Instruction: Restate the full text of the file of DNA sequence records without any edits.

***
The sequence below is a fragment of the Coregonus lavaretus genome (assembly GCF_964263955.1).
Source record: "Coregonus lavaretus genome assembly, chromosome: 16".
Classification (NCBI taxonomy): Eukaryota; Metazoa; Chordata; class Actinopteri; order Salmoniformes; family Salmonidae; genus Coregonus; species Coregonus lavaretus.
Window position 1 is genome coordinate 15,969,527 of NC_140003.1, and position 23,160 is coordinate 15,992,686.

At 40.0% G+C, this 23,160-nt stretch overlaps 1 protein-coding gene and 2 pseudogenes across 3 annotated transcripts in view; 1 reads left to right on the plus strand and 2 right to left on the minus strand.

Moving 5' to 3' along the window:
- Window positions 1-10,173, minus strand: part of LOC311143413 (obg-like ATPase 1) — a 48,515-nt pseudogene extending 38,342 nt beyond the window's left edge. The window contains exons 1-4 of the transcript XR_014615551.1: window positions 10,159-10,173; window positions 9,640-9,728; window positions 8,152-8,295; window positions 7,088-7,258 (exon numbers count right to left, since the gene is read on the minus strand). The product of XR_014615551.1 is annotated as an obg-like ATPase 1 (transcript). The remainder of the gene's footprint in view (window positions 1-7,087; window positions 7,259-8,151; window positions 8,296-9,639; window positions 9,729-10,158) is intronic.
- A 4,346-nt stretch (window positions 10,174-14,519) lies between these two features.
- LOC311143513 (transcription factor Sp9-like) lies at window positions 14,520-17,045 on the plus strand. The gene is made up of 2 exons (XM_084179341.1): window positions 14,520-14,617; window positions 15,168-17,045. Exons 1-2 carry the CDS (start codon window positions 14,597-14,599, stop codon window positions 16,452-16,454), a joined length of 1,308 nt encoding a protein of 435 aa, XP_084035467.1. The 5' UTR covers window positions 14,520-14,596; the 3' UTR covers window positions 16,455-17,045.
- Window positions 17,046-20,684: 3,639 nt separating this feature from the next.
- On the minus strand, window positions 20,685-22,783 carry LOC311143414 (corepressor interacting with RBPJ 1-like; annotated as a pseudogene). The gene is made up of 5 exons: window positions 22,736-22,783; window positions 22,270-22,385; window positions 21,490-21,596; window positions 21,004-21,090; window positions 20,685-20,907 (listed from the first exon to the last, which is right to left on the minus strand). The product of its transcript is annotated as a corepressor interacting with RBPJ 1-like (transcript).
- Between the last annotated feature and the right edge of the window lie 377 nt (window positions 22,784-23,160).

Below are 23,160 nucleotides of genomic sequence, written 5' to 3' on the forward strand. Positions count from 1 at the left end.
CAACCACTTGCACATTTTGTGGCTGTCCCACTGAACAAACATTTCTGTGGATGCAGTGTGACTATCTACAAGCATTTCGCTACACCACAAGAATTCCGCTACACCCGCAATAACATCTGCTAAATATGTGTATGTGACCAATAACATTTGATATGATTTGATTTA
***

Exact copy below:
The sequence below is a fragment of the Coregonus lavaretus genome (assembly GCF_964263955.1).
Source record: "Coregonus lavaretus genome assembly, chromosome: 16".
Classification (NCBI taxonomy): Eukaryota; Metazoa; Chordata; class Actinopteri; order Salmoniformes; family Salmonidae; genus Coregonus; species Coregonus lavaretus.
Window position 1 is genome coordinate 15,969,527 of NC_140003.1, and position 23,160 is coordinate 15,992,686.

At 40.0% G+C, this 23,160-nt stretch overlaps 1 protein-coding gene and 2 pseudogenes across 3 annotated transcripts in view; 1 reads left to right on the plus strand and 2 right to left on the minus strand.

Moving 5' to 3' along the window:
- Window positions 1-10,173, minus strand: part of LOC311143413 (obg-like ATPase 1) — a 48,515-nt pseudogene extending 38,342 nt beyond the window's left edge. The window contains exons 1-4 of the transcript XR_014615551.1: window positions 10,159-10,173; window positions 9,640-9,728; window positions 8,152-8,295; window positions 7,088-7,258 (exon numbers count right to left, since the gene is read on the minus strand). The product of XR_014615551.1 is annotated as an obg-like ATPase 1 (transcript). The remainder of the gene's footprint in view (window positions 1-7,087; window positions 7,259-8,151; window positions 8,296-9,639; window positions 9,729-10,158) is intronic.
- A 4,346-nt stretch (window positions 10,174-14,519) lies between these two features.
- LOC311143513 (transcription factor Sp9-like) lies at window positions 14,520-17,045 on the plus strand. The gene is made up of 2 exons (XM_084179341.1): window positions 14,520-14,617; window positions 15,168-17,045. Exons 1-2 carry the CDS (start codon window positions 14,597-14,599, stop codon window positions 16,452-16,454), a joined length of 1,308 nt encoding a protein of 435 aa, XP_084035467.1. The 5' UTR covers window positions 14,520-14,596; the 3' UTR covers window positions 16,455-17,045.
- Window positions 17,046-20,684: 3,639 nt separating this feature from the next.
- On the minus strand, window positions 20,685-22,783 carry LOC311143414 (corepressor interacting with RBPJ 1-like; annotated as a pseudogene). The gene is made up of 5 exons: window positions 22,736-22,783; window positions 22,270-22,385; window positions 21,490-21,596; window positions 21,004-21,090; window positions 20,685-20,907 (listed from the first exon to the last, which is right to left on the minus strand). The product of its transcript is annotated as a corepressor interacting with RBPJ 1-like (transcript).
- Between the last annotated feature and the right edge of the window lie 377 nt (window positions 22,784-23,160).

Below are 23,160 nucleotides of genomic sequence, written 5' to 3' on the forward strand. Positions count from 1 at the left end.
CAACCACTTGCACATTTTGTGGCTGTCCCACTGAACAAACATTTCTGTGGATGCAGTGTGACTATCTACAAGCATTTCGCTACACCACAAGAATTCCGCTACACCCGCAATAACATCTGCTAAATATGTGTATGTGACCAATAACATTTGATATGATTTGATTTA